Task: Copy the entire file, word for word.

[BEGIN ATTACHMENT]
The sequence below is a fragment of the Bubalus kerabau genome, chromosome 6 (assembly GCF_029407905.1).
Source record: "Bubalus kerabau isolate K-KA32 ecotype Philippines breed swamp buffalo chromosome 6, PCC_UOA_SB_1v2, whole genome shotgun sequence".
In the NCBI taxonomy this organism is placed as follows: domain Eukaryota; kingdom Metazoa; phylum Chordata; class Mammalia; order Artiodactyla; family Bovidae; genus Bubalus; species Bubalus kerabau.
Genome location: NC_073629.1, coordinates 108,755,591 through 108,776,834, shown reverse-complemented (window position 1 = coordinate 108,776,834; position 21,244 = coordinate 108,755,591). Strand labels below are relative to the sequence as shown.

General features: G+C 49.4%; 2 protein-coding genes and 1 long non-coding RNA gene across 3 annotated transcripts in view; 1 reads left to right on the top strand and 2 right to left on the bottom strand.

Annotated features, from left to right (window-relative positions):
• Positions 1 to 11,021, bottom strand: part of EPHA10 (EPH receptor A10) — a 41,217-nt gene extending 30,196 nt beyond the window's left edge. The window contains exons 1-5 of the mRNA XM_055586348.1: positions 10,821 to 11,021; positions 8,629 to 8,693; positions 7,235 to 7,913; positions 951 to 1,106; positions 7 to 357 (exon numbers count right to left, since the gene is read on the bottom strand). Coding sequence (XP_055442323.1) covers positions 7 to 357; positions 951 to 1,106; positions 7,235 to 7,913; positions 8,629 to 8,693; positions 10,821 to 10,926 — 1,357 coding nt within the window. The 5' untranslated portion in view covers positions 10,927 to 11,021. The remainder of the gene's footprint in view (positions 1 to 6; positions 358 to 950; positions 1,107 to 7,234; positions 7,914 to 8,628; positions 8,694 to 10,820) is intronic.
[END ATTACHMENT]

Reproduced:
The sequence below is a fragment of the Bubalus kerabau genome, chromosome 6 (assembly GCF_029407905.1).
Source record: "Bubalus kerabau isolate K-KA32 ecotype Philippines breed swamp buffalo chromosome 6, PCC_UOA_SB_1v2, whole genome shotgun sequence".
In the NCBI taxonomy this organism is placed as follows: domain Eukaryota; kingdom Metazoa; phylum Chordata; class Mammalia; order Artiodactyla; family Bovidae; genus Bubalus; species Bubalus kerabau.
Genome location: NC_073629.1, coordinates 108,755,591 through 108,776,834, shown reverse-complemented (window position 1 = coordinate 108,776,834; position 21,244 = coordinate 108,755,591). Strand labels below are relative to the sequence as shown.

General features: G+C 49.4%; 2 protein-coding genes and 1 long non-coding RNA gene across 3 annotated transcripts in view; 1 reads left to right on the top strand and 2 right to left on the bottom strand.

Annotated features, from left to right (window-relative positions):
• Positions 1 to 11,021, bottom strand: part of EPHA10 (EPH receptor A10) — a 41,217-nt gene extending 30,196 nt beyond the window's left edge. The window contains exons 1-5 of the mRNA XM_055586348.1: positions 10,821 to 11,021; positions 8,629 to 8,693; positions 7,235 to 7,913; positions 951 to 1,106; positions 7 to 357 (exon numbers count right to left, since the gene is read on the bottom strand). Coding sequence (XP_055442323.1) covers positions 7 to 357; positions 951 to 1,106; positions 7,235 to 7,913; positions 8,629 to 8,693; positions 10,821 to 10,926 — 1,357 coding nt within the window. The 5' untranslated portion in view covers positions 10,927 to 11,021. The remainder of the gene's footprint in view (positions 1 to 6; positions 358 to 950; positions 1,107 to 7,234; positions 7,914 to 8,628; positions 8,694 to 10,820) is intronic.